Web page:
The Suffering of the Privileged

No matter how wealthy and privileged you are, there’s something fundamentally painful and difficult about the human condition.

Every year, about 45,000 American commit suicide.

Tens of millions of Americans are alcoholics.

Many millions more suffer from severe depression.

And this does not include drug addiction and other severe forms of mental illness.

These are the data for the wealthiest nation on earth, where nearly half of the top 1% of global earners live. These are the data for those who have won the lottery when it comes to material resources and good fortune.

But it’s not enough for many to avoid suffering and misery.

I don’t know who said it, “but everyone is going through a personal battle that you will never understand.”

This is a point that isn’t acknowledged enough. Status competitions matter in a sense, but even those who win the status competitions sometimes suffer to the point of self-destruction.

Who wouldn’t trade career paths with Robin Williams?

No matter how much food we have in the cupboard, no matter how much status we have achieved in our careers, our brains never stop functioning as problem-finding machines. Their job is to perpetually alert us of what is going wrong and even what could go wrong.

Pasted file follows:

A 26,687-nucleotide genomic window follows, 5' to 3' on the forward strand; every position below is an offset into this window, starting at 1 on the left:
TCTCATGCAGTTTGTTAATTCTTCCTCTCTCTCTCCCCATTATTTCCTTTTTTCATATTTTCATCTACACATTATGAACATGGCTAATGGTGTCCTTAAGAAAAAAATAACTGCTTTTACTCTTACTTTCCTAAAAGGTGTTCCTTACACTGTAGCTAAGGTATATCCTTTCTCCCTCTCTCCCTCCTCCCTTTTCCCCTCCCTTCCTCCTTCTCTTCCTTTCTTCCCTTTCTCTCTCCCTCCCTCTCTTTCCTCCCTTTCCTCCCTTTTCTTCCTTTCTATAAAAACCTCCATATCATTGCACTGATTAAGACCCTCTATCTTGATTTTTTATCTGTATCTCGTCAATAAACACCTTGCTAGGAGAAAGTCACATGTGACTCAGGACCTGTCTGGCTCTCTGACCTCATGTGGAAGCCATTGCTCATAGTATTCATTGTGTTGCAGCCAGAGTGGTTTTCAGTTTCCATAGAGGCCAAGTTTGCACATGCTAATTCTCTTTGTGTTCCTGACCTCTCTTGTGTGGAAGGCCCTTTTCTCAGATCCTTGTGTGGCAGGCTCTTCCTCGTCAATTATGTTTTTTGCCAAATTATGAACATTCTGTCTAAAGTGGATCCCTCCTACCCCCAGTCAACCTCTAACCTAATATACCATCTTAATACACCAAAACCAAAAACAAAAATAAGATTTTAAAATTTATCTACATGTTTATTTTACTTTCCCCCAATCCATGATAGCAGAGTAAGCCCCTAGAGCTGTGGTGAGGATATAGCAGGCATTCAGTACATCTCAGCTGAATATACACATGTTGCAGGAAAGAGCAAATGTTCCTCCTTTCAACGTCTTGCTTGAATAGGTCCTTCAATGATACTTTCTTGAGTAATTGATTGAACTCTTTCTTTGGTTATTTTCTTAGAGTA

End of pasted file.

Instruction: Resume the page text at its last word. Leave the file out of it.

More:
Even when we should be thinking about how lucky we are, our brains are not hardwired that way. Even when all is seemingly well, all day they scream out, “Danger! Danger!”

We were designed for the survival of our genes, not contentment in our conscious states. Our minds actively work against any efforts we make to stay happy. Even if you’re 70 years old with a billion dollars in the bank, your mind will still stir on the risk of dying in misery and penury. Life never stops being hard, in that sense.

Until we change the fundamentals of our hardware, that will never change. No matter how much good fortune we might have.